Appeal for mountaineering access to Slovakia’s High Tatra
09 Jun 2008
The UIAA has called for fewer restrictions on mountaineers, climbers and trekkers in Slovakia’s High Tatra Mountains, intervening on behalf of the Slovakian Alpine Union.
During a recent visit to the Tatras National Park, the delegation from the UIAA Access and Conservation Commission was confronted with several restrictions including bans on leaving the signed trails and bivouacking anywhere in the mountains, as well as hiking before sunrise or after sunset.
“To Western mountaineers these tactics appear to be draconian measures, perhaps a throw-back to the former Communist regime, and the time has come when they should be reviewed and revised,” said Commission President Robert Pettigrew.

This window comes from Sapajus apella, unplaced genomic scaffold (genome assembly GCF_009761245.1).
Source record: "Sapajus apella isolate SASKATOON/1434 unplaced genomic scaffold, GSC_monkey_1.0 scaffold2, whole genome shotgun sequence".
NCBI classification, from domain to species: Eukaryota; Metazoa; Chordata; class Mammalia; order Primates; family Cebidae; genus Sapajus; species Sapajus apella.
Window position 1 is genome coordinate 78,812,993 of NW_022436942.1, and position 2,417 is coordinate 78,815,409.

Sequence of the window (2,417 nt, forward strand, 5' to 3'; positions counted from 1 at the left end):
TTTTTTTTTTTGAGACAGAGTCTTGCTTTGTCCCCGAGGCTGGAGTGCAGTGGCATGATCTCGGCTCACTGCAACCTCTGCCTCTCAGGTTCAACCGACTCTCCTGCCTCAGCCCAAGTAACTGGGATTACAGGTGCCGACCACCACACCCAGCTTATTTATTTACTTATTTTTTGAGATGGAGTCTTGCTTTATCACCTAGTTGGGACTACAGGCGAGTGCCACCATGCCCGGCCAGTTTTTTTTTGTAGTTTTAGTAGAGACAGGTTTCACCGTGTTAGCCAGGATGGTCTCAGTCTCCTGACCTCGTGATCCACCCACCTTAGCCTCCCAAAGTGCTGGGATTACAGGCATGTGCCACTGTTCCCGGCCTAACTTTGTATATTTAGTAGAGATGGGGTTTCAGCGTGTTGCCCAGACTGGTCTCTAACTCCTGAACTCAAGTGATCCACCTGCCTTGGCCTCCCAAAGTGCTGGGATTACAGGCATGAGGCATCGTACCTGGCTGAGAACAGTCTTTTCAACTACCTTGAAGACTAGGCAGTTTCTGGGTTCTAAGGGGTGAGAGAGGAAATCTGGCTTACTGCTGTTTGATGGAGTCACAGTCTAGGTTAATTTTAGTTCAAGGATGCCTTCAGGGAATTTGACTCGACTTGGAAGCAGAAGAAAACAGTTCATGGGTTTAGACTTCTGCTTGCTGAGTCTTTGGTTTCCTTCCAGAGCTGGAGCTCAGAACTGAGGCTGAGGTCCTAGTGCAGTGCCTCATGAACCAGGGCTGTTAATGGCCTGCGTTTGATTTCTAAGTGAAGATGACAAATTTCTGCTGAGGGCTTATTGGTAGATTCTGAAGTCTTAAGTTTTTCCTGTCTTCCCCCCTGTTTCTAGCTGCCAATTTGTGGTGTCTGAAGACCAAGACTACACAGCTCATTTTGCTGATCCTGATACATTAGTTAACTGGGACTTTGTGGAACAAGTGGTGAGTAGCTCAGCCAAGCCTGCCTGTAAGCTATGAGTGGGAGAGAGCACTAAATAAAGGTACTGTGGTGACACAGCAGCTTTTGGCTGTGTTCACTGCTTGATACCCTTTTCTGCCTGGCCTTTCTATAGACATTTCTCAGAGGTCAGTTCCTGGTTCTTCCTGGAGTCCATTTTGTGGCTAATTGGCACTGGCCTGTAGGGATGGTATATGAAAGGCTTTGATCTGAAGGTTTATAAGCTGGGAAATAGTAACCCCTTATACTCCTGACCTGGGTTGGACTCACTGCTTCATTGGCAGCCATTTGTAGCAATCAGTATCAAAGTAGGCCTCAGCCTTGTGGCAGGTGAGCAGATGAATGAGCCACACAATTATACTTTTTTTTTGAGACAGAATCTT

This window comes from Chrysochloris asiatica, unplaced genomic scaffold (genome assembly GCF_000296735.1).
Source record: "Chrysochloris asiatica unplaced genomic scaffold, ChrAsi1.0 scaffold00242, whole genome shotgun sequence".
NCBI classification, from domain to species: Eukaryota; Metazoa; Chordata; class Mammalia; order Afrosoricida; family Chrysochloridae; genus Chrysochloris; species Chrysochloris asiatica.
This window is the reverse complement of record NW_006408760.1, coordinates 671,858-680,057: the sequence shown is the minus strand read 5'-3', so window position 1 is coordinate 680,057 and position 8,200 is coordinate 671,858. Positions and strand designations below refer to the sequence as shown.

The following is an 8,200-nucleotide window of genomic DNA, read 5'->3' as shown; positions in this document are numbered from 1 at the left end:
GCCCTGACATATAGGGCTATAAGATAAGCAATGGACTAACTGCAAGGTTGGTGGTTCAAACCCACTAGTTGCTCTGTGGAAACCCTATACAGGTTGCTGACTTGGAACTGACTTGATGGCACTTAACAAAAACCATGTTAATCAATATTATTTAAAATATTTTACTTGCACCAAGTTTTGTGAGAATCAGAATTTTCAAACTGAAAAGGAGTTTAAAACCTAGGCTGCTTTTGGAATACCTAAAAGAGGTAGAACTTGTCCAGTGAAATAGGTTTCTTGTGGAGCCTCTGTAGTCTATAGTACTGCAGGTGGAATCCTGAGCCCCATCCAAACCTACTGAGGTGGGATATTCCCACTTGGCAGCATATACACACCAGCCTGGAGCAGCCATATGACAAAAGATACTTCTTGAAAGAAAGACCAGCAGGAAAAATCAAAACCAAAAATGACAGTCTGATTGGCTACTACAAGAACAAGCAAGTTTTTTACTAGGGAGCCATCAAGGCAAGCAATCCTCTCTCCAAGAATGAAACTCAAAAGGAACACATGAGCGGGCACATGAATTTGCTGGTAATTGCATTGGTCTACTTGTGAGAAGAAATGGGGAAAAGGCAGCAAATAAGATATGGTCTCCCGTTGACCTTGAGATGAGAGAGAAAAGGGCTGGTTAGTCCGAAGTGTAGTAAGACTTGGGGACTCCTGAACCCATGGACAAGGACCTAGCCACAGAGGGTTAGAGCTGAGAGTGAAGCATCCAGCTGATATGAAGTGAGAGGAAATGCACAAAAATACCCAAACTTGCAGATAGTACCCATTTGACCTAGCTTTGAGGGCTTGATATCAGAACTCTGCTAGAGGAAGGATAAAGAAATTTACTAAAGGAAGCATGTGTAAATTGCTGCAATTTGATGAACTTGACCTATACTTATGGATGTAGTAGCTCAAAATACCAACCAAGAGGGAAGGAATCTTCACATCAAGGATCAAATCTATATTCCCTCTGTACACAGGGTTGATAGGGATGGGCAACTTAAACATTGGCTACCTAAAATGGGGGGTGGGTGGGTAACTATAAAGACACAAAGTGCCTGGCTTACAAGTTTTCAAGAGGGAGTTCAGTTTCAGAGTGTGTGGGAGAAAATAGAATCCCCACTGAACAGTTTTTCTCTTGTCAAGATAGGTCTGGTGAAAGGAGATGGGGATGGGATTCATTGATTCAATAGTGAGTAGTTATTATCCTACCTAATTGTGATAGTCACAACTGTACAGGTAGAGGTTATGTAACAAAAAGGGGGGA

The richness of flora and fauna in the park and high visitor numbers goes some way towards explaining the authorities successful bid to have the park declared a UNESCO biosphere reserve. The High Tatra, only 70 kilometres long and 20 kilometres wide, is visited by five million people a year.
However, the objection of over-crowded mountains is not true and mountaineering remains one of the few sports that is practiced without stiff regulations.
Pettigrew said the educational and social values of mountaineering must be defended so the sport can be practiced freely, “with a sense of personal responsibility for the environment and other people”.
The full 2008 Access and Conservation report can be found on the Access and Conservation Commission page, (members-only).